The company is solidly profitable. In the fiscal year ending Sept. 30, 2017, Mesa said it produced $32.8 million of net income on total revenues of $643.6 million. Meanwhile, in the six months since then, ending March 31, the company reported net income of $25 million on revenues of $332.3 million.
Mesa is on a good run, but the regional airline industry can be challenging, in part because the economics favor major carriers in boom times.
Because airlines like Mesa don’t sell tickets directly to consumers, they don’t benefit directly as fares go up. Instead, Mesa relies on “capacity purchase agreements,” in which American and United provide them with a guaranteed monthly revenue for each aircraft, as well as a fixed fee for each hour and flight flown, and reimbursement of some operating expenses.
That protects them against problems like a fuel price spike. But it also limits how much they can profit when demand goes up.
Not surprisingly, though, Mesa’s filing spins this as a positive.
“Our capacity purchase agreements shelter us from many of the elements that cause volatility in airline financial performance, including fuel prices, variations in ticket prices, and fluctuations in number of passengers,” it said.
There are other differences in regional airline model, too.
Most insiders say there is not yet a pilot shortage in the United States, but the market has tightened considerably, and that hurts regional airlines that usually hire early-career pilots.
Years ago, airlines like Mesa had no trouble finding pilots wiling to work for low wages. Now, while offering more reasonable pay rates, regional airlines can still hire pilots to fly their jets, but they have trouble retaining them. Most pilots jump to a larger airline at the first opportunity, and big carriers like American and United are hiring.
At times, pilots problems have kept Mesa from operating all the flights it promised United and American, its SEC filing shows. In its fiscal year ending in September 2017, Mesa said it issued credits of $6 million to American to offset its failure to provide pilots, while in the six months ending March 31, it gave American $3.9 million in credits.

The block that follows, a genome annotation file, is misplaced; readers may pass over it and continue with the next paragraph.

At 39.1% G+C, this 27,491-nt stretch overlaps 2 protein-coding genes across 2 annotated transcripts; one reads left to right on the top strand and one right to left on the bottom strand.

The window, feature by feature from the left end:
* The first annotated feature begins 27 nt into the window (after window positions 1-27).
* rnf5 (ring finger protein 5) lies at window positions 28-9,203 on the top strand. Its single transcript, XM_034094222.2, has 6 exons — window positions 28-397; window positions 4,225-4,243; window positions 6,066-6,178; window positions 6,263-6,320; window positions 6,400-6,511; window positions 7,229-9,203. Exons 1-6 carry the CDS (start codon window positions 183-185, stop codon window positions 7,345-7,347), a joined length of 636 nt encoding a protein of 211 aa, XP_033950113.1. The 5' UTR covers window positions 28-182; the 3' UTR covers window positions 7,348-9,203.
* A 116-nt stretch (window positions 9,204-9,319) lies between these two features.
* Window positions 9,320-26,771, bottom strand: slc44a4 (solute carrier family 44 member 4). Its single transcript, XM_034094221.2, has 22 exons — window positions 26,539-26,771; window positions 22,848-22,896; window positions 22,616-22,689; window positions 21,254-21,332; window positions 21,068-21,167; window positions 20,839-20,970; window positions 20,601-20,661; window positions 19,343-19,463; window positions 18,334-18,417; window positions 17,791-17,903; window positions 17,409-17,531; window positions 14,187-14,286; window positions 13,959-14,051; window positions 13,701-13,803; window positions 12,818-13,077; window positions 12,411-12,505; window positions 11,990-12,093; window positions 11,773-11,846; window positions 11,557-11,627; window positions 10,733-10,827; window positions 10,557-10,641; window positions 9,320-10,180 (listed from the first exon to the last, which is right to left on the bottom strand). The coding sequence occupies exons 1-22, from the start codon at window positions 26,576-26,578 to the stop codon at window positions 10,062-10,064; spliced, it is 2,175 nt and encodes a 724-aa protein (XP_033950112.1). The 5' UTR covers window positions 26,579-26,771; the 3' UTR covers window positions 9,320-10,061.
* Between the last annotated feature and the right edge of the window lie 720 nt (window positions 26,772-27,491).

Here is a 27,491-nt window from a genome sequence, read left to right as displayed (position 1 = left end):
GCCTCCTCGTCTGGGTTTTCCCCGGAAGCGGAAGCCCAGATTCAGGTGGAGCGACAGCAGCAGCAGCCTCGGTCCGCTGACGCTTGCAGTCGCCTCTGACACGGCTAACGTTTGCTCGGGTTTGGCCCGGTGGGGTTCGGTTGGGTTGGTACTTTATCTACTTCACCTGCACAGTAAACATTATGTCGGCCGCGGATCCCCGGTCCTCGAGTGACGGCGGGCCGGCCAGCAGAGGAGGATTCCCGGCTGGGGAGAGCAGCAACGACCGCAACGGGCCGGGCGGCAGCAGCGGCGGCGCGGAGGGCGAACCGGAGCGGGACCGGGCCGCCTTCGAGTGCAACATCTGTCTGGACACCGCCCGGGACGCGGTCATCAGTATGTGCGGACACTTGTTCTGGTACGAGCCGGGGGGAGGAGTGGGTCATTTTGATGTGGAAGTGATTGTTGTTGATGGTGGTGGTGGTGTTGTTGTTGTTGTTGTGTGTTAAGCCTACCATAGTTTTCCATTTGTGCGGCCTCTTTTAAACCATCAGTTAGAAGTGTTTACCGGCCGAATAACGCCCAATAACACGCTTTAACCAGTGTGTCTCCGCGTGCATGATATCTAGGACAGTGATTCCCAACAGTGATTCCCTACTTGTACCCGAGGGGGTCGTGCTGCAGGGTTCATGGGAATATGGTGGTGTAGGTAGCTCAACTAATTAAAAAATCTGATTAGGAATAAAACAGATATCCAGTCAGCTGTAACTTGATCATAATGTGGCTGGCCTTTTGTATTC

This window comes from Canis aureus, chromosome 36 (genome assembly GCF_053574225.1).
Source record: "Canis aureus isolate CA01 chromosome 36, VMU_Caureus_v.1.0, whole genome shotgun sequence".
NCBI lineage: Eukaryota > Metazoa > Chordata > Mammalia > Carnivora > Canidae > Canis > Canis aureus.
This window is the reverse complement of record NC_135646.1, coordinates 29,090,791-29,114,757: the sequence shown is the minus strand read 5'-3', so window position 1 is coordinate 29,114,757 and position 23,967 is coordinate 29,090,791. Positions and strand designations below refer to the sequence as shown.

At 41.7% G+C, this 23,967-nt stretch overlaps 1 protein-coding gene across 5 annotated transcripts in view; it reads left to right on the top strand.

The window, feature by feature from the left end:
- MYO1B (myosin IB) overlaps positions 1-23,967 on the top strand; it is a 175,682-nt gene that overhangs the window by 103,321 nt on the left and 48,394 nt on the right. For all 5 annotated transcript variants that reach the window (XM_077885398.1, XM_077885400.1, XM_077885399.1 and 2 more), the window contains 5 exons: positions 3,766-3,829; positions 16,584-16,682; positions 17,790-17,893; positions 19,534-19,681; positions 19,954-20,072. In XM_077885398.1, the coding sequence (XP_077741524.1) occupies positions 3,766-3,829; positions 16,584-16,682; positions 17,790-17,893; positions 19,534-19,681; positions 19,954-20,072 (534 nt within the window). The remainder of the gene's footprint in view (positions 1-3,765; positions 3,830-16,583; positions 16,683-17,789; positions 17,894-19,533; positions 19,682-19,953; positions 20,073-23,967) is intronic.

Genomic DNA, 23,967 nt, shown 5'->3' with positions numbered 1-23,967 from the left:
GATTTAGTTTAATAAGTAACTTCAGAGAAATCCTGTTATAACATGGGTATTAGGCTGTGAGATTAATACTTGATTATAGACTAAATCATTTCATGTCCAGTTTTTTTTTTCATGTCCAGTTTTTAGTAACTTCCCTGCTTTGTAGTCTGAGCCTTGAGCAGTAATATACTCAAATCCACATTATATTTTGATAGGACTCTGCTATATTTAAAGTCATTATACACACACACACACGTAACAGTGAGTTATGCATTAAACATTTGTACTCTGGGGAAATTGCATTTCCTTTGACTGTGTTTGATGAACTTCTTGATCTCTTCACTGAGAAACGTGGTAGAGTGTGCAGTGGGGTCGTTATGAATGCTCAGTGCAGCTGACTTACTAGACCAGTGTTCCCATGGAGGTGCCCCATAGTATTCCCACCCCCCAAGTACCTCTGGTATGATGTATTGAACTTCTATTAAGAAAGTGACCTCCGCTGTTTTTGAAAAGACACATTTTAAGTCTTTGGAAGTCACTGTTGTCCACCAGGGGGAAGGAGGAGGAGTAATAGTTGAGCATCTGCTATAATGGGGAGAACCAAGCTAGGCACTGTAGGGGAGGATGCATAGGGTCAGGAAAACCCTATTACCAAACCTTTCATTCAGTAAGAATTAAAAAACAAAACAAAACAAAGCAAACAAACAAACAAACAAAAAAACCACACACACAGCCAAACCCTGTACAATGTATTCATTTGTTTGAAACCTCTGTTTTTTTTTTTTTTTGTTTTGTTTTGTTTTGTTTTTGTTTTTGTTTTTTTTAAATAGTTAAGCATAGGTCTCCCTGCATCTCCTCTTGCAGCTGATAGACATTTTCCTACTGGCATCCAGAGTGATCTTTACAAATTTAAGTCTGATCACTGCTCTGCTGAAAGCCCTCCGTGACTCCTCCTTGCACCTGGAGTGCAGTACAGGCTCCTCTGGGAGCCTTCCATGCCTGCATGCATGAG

In addition, it said, it had to temporarily remove two aircraft from service for United between February and July of this year because it didn’t have pilots to fly them.
Still, Mesa said it has the situation under control. While August, September and October of 2017 were challenging — the company lost a net of 27 pilots — recent months have shown more favorable ratios, according to the airline. In June of this year, Mesa said it added a net of 195 pilots. It credited a new pilot collective bargaining agreement ratified in July 2017 for the improvement.
In March, labor costs represented 34 percent of the company’s operating expenses, up from 28 percent in September 2016.
Despite the pilot hiccups, Airline Weekly’s Kaplan said Mesa’s post-bankruptcy turnaround may show U.S. regional airlines can produce strong returns for investors.
“Based on profits at SkyWest and (as we can now see) Mesa, airlines that fly larger regional jets have clearly recalibrated their businesses to the new realities of pilot staffing, and they’re doing well,” he said in an email. “In fact, Mesa’s 16 percent operating margin in 2017 once again makes it more profitable than any of its mainline partners.”
Kaplan said he suspects Republic, which streamlined itself in bankruptcy — it went from two operating certificates to one — and parked inefficient jets, may follow Mesa.
“Republic, the other large regional, seems to have turned itself around too,” he said. “If the Mesa IPO goes well, a Republic IPO can’t be far behind.”